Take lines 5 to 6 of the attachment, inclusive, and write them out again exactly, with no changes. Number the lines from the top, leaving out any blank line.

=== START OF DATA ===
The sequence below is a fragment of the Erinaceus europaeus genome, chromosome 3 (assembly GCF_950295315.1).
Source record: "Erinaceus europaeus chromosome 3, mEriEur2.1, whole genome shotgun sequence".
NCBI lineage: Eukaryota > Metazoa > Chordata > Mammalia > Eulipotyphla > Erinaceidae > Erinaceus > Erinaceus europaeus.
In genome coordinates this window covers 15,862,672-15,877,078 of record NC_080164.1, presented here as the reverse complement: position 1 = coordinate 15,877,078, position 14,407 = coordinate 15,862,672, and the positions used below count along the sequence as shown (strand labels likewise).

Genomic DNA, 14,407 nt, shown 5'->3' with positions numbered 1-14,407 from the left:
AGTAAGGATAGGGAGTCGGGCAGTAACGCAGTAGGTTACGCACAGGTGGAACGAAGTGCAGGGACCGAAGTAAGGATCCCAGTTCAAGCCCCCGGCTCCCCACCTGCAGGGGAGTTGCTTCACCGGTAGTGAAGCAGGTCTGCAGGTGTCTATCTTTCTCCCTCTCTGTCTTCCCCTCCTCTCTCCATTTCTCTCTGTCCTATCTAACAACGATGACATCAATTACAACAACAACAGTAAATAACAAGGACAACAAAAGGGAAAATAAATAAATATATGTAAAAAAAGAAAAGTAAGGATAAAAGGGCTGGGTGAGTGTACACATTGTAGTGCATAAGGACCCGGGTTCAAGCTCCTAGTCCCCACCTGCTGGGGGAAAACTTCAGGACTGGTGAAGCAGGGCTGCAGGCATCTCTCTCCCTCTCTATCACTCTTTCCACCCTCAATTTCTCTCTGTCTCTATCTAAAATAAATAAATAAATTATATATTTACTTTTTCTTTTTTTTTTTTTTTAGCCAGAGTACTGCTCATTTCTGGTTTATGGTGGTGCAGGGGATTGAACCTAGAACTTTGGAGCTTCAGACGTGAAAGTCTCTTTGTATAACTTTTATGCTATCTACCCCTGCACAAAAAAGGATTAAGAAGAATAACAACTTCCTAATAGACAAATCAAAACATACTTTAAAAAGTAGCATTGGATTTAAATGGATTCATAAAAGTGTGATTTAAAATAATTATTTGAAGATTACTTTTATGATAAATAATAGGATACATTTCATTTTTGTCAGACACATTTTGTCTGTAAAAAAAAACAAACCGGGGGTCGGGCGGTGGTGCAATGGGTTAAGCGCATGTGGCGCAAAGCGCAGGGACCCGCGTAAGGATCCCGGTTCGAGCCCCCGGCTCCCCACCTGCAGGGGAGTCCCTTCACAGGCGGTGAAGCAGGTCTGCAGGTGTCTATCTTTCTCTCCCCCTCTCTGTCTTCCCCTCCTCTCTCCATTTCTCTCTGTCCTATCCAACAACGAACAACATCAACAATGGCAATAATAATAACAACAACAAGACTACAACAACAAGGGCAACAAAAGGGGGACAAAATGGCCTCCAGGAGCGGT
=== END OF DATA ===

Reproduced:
Genomic DNA, 14,407 nt, shown 5'->3' with positions numbered 1-14,407 from the left:
AGTAAGGATAGGGAGTCGGGCAGTAACGCAGTAGGTTACGCACAGGTGGAACGAAGTGCAGGGACCGAAGTAAGGATCCCAGTTCAAGCCCCCGGCTCCCCACCTGCAGGGGAGTTGCTTCACCGGTAGTGAAGCAGGTCTGCAGGTGTCTATCTTTCTCCCTCTCTGTCTTCCCCTCCTCTCTCCATTTCTCTCTGTCCTATCTAACAACGATGACATCAATTACAACAACAACAGTAAATAACAAGGACAACAAAAGGGAAAATAAATAAATATATGTAAAAAAAGAAAAGTAAGGATAAAAGGGCTGGGTGAGTGTACACATTGTAGTGCATAAGGACCCGGGTTCAAGCTCCTAGTCCCCACCTGCTGGGGGAAAACTTCAGGACTGGTGAAGCAGGGCTGCAGGCATCTCTCTCCCTCTCTATCACTCTTTCCACCCTCAATTTCTCTCTGTCTCTATCTAAAATAAATAAATAAATTATATATTTACTTTTTCTTTTTTTTTTTTTTTAGCCAGAGTACTGCTCATTTCTGGTTTATGGTGGTGCAGGGGATTGAACCTAGAACTTTGGAGCTTCAGACGTGAAAGTCTCTTTGTATAACTTTTATGCTATCTACCCCTGCACAAAAAAGGATTAAGAAGAATAACAACTTCCTAATAGACAAATCAAAACATACTTTAAAAAGTAGCATTGGATTTAAATGGATTCATAAAAGTGTGATTTAAAATAATTATTTGAAGATTACTTTTATGATAAATAATAGGATACATTTCATTTTTGTCAGACACATTTTGTCTGTAAAAAAAAACAAACCGGGGGTCGGGCGGTGGTGCAATGGGTTAAGCGCATGTGGCGCAAAGCGCAGGGACCCGCGTAAGGATCCCGGTTCGAGCCCCCGGCTCCCCACCTGCAGGGGAGTCCCTTCACAGGCGGTGAAGCAGGTCTGCAGGTGTCTATCTTTCTCTCCCCCTCTCTGTCTTCCCCTCCTCTCTCCATTTCTCTCTGTCCTATCCAACAACGAACAACATCAACAATGGCAATAATAATAACAACAACAAGACTACAACAACAAGGGCAACAAAAGGGGGACAAAATGGCCTCCAGGAGCGGT